|Protein Name||Alpha-1-acid glycoprotein|
|Ref Sequence ID||NP_001035592.1|
|Protein Existence Status||Reviewed: Experimental evidence at transcript level|
|Protein Function||Belongs to the “lipocalins” family,a group of proteins that are deputed to the binding and transport of small hydrophobic molecules; classified as immunocalins, a subfamily of proteins that may also immunomodulate the inflammatory reaction; acute Phase Proteins, structurally un-related group of mainly liverderived plasma proteins that are associated with an acute phase reaction. Alpha-1-acid glycoprotein (AGP, also known as AAG or orosomucoid) is an important plasma protein involved in the binding and transport of many drugs, especially basic compounds.|
|Biochemical Properties||In humans - all-beta protein that is dominated by a single eight-stranded antiparallel beta-sheet with a hydrophobic interior; one of the most acidic plasma proteins with a pI of 3.2-3.6 because of sialylation; Desialylation reduces the number of isoforms detectable within this pH range from ten to three or four with a pI of 4.2-4.7; two molecular forms, AGP-1 and AGP - 2; AGP-1 contains four and AGP-2 five cysteine residues; Vibrational spectroscopy confirmed details of the secondary structure and the structure content predicted by homology modeling of the protein moiety, i.e., 15% a-helices, 41% β-sheets, 12% β-turns, 8% bands, and 24% unordered structure at pH 7.4|
|Significance in milk||A predicted role in milk: an immunomodulatory molecule; could play several roles during inflammatory challenges in the mammary gland; inhibit several activities of neutrophils that can cause severe cell and tissue damages in the mammary gland; in humans, the protein significantly inhibits the proliferation of peripheral blood T-cells , induces the expression of several pro- and anti-inflammatory cytokines by monocytes and can directly antagonise the capillary leakage induced by some inflammatory mediators, such as histamine, platelet activating factor and bradykinin; physiological amount may be increased during mastitis|
|PTMs||A glycoprotein; carbohydrate moiety accounting for 26.6% of its molecular weight; presence of sialic acid-containing diantennary oligosaccharides which is composed of only N-glycolylneuraminic acid as reported in bovine milk; presence of 2 isoforms in milk, one from mammary galnd and another from somatic cells; isoforms share a similar content of sialic acid a(2-3)- and a(2-6)-linked to galactose; somatic cells produce AGP isoforms that are strongly fucosylated and contain an elevated number of diantennary glycans; in humans the protein has five N-linked glycans; different degrees of branching; structurally heterogeneous due to the great diversity of the terminating sugars;|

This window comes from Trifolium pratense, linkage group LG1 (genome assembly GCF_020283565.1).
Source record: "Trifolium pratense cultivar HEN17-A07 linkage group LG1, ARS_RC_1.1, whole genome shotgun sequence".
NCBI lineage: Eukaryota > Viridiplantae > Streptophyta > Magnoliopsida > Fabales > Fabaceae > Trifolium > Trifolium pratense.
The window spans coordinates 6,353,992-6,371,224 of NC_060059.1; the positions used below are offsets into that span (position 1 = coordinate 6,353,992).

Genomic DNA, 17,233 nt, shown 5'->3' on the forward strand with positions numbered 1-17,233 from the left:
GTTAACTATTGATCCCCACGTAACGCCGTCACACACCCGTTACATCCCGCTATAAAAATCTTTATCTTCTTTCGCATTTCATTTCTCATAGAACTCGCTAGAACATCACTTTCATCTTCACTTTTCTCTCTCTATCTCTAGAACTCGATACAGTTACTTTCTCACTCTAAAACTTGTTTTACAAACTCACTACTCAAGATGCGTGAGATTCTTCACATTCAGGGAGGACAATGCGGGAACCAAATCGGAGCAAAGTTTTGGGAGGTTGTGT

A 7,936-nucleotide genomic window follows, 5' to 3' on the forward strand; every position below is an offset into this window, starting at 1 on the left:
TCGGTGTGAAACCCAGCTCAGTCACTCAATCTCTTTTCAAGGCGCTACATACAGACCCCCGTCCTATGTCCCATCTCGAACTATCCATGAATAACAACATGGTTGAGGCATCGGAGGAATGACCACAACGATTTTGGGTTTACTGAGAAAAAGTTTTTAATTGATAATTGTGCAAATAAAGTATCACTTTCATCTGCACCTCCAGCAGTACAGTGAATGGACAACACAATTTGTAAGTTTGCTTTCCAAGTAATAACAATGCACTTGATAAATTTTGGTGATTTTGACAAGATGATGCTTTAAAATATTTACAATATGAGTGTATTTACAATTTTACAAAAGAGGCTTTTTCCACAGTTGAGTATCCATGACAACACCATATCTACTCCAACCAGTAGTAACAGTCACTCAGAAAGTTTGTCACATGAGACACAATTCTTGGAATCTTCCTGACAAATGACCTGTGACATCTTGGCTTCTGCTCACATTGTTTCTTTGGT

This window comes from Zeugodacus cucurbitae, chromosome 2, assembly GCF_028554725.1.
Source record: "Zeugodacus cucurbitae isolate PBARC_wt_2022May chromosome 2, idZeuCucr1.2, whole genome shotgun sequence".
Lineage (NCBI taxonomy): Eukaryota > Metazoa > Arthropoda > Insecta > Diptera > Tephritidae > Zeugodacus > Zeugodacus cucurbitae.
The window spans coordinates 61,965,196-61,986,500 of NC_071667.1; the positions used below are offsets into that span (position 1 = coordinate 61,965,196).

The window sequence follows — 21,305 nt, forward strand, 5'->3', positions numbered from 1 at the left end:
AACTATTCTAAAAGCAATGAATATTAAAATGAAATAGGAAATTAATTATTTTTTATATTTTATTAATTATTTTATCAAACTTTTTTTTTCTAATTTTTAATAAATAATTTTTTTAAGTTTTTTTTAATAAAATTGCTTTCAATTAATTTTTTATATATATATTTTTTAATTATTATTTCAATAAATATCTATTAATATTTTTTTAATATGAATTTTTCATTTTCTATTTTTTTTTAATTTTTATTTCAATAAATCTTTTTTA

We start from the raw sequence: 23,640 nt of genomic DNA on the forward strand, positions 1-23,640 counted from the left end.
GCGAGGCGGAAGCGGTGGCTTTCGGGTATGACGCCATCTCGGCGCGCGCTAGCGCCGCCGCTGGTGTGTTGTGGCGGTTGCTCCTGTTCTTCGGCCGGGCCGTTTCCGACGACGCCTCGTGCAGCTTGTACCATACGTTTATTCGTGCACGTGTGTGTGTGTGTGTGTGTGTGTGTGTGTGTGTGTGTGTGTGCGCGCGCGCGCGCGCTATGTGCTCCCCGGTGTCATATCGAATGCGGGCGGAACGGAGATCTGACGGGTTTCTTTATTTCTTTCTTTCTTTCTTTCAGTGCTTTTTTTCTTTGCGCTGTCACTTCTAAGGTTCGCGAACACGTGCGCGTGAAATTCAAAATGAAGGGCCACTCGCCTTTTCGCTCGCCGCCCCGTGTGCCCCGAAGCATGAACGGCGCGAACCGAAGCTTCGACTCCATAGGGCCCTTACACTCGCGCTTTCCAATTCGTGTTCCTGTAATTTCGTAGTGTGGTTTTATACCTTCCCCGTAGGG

| Site(s) of PTM(s) |
|Predicted Disorder Regions||NA|
|TM Helix Prediction||No TM helices|
|Significance of PTMs||Reported in bovine: immunomodulatory function of is dependent on both its fucosylation and its branching degree; hyperfucosylated AGP from somatic cells is anti-inflammatory, since it can reduce the local inflammatory reaction by both ameliorating neutrophilsmediated damage and by reducing the complement activation|
|Additional Comments||AGP is an acute phase protein and the concentration of AGP in plasma can significantly increase in various diseases (such as cancer and inflammatory diseases) or following trauma (burns, surgery).|
|Bibliography||1. Ceciliani, F., Pocacqua, V., Lecchi, C., Fortin, R., Rebucci, R., Avallone, G., … Sartorelli, P. (2007). Differential expression and secretion of α1-acid glycoprotein in bovine milk. Journal of Dairy Research, 74(03), 374. https://doi.org/10.1017/S0022029907002646. |
2. Guha, A., Guha, R., & Gera, S. (2013). Comparison of α1-Antitrypsin, α1-Acid Glycoprotein, Fibrinogen and NOx as Indicator of Subclinical Mastitis in Riverine Buffalo (
3. Ceciliani, F., Pocacqua, V., Provasi, E., Comunian, C., Bertolini, A., Bronzo, V., … Sartorelli, P. (2005). Identification of the bovine α 1-acid glycoprotein in colostrum and milk. Veterinary Research, 36(5–6), 735–746. https://doi.org/10.1051/vetres:2005029.
4. Guha, A., Guha, R., & Gera, S. (2013). Comparison of α1-Antitrypsin, α1-Acid Glycoprotein, Fibrinogen and NOx as Indicator of Subclinical Mastitis in Riverine Buffalo (Bubalus bubalis). Asian-Australasian Journal of Animal Sciences, 26(6), 788–794. https://doi.org/10.5713/ajas.2012.12261.
5. Lijima, S., Shiba, K., Kimura, M., Nagai, K., & Iwai, T. (2000). Changes of α1-acid glycoprotein microheterogeneity in acute inflammation stages analyzed by isoelectric focusing using serum obtained postoperatively. Electrophoresis, 21(4), 753–759. https://doi.org/10.1002/(SICI)1522-2683(20000301)21:4<753::AID-ELPS753>3.0.CO;2-Y.
6. Eap, C. B., Cuendet, C., & Baumann, P. (1988). Orosomucoid (alpha-1 acid glycoprotein) phenotyping by use of immobilized pH gradients with 8 M urea and immunoblotting - A new variant encountered in a population study. Human Genetics, 80(2), 183–185. https://doi.org/10.1007/BF00702865. 7.Huang Z, Ung T. Effect of alpha-1-acid glycoprotein binding on pharmacokinetics and pharmacodynamics. Curr Drug Metab. 2013 Feb;14(2):226-38. PMID: 23092311.